Amy Wang, formerly at Amundi Pioneer Asset Management, has been brought on to strengthen the firm’s relationships with Chinese high-net-worth individuals and institutional investors.
Aberdeen Standard Investments, the £11 billion ($14 billion; €12 billion) entity resulting from the merger of Standard Life Investments and Aberdeen Asset Management, has appointed Amy Wang to head its onshore China business.
Wang will join the firm’s Shanghai office on 1 September as its senior representative in China, and also act as general manager of its Wholly Foreign Owned Enterprise (WFOE) Aberdeen Asset Management. Fund managers with WFOE licence are allowed to raise funds onshore and invest capital without taking up a Chinese partner.
Aberdeen was the first foreign firm to establish a WFOE which permits it to launch China-focused investment products and manage assets directly on behalf of Chinese high-net-worth individuals and institutional investors.
“Amy’s deep knowledge and experience of the regulatory as well as market environment will be a benefit as we look to strengthen both our existing relationships with clients in China and build new ones – particularly among sovereign funds, financial institutions and insurance firms,” said Alexis Ng, head of distribution for Asia Pacific at Aberdeen Standard Investments.
Funds managed by Standard Life and Aberdeen are primarily backed by US and UK pension funds such as San Bernardino County Employees’ Retirement Association and Surrey County Pension Fund, according to PEI data.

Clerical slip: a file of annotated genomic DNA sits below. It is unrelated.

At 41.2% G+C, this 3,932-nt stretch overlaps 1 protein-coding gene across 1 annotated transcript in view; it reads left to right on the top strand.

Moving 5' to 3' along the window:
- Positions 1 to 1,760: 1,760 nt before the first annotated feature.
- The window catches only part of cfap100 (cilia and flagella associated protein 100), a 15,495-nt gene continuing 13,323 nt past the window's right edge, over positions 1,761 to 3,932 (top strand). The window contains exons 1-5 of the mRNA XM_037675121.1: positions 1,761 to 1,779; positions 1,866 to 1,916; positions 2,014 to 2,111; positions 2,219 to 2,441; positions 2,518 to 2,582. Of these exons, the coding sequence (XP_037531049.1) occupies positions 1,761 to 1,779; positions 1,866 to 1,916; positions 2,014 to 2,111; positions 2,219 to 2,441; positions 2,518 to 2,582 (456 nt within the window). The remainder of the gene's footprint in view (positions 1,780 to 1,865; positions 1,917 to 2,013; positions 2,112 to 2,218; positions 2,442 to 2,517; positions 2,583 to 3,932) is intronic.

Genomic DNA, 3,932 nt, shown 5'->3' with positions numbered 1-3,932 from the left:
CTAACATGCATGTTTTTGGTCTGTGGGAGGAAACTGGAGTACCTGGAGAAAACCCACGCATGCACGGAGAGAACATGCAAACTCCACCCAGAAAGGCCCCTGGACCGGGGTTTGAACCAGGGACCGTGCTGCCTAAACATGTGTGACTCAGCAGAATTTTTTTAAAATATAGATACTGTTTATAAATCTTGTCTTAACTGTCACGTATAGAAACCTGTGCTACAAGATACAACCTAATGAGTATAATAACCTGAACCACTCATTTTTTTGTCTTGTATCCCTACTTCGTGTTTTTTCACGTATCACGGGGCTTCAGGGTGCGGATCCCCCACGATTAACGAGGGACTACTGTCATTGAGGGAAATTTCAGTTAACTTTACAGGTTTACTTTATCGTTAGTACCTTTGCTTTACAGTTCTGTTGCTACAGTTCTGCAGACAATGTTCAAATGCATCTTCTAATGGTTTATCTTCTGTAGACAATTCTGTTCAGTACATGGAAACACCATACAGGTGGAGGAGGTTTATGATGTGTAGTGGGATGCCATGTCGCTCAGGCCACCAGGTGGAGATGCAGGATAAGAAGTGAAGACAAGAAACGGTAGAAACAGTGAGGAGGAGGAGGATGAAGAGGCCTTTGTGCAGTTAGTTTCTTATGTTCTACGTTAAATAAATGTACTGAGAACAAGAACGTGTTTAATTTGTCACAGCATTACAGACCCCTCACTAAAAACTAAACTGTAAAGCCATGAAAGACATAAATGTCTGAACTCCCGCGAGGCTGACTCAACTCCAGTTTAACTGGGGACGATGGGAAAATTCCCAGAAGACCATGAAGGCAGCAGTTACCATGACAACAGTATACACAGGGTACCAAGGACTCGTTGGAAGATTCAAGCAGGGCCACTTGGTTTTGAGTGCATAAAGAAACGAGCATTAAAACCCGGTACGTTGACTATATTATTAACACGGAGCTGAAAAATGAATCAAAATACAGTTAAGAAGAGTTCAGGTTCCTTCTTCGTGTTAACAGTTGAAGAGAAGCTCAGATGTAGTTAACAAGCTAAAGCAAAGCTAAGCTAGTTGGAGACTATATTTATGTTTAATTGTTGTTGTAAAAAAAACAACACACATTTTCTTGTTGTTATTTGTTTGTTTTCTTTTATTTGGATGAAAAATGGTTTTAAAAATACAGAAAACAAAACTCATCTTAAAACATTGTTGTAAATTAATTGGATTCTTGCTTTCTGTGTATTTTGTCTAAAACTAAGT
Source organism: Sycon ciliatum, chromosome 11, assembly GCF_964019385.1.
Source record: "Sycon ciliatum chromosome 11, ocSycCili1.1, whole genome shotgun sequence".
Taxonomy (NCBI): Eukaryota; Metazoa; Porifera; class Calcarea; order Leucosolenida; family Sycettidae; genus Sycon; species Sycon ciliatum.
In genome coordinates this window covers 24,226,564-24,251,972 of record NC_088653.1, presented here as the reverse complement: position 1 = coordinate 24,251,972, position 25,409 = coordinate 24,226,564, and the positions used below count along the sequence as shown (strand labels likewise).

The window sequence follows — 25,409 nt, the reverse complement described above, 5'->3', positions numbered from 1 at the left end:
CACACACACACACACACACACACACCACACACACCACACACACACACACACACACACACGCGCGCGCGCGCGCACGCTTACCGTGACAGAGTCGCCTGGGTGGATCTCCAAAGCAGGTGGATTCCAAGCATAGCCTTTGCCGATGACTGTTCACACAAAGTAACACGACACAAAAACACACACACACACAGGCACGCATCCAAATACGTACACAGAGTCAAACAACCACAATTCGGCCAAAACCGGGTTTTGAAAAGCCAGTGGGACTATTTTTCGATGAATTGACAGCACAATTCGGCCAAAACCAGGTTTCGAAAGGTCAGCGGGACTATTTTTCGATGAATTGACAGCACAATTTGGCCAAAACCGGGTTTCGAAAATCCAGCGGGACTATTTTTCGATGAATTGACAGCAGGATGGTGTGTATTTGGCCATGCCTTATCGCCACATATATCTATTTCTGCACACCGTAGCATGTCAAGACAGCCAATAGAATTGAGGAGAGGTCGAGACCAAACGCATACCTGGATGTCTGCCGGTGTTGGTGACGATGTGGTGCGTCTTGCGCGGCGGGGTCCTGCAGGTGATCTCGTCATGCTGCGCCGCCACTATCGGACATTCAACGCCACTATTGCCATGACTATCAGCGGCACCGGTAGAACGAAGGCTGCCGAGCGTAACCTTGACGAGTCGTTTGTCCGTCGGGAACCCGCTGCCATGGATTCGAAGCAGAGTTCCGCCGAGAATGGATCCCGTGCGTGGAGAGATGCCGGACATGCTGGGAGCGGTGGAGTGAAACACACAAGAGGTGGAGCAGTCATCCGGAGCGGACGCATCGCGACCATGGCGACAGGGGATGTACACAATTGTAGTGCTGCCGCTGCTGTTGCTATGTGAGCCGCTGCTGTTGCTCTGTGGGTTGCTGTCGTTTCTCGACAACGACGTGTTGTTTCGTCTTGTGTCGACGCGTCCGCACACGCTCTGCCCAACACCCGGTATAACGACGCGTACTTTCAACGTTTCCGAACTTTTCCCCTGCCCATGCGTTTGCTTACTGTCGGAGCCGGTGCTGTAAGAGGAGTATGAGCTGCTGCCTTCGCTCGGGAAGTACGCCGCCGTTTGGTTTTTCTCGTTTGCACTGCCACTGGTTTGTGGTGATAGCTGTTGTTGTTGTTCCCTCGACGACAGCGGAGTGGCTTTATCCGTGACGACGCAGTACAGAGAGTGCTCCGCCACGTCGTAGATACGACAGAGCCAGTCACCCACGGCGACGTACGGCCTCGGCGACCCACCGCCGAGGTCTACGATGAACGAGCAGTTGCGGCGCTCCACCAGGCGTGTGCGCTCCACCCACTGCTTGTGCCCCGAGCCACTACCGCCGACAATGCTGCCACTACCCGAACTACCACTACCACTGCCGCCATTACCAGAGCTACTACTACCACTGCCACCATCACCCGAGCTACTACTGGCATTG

Wang joins from Amundi Pioneer Asset Management where she was head of institutional business for Greater China. Prior to joining Amundi, Wang was chief representative in Beijing for Templeton International for 12 years. Earlier in her career, she worked as an associate director at Fitch Ratings, and as an economist at the International Monetary Fund in Washington DC.
Like its infrastructure unit, Aberdeen’s agri team has shown an appetite for climbing higher up the risk curve to capture better returns.
Jim Gasperoni, head of real assets at Aberdeen, a division that encompasses its agriculture investments, told Agri Investor in December that growing institutional appetite for farmland meant the asset class had evolved into a “value-add” opportunity.
In June, he expanded on his views by calling institutions to develop assets such as permanent cropland, including orchards and vineyards, which he thought capable of “doubling” investor’s income potential amid high prices of annual cropland.
Additional reporting by Matthieu Favas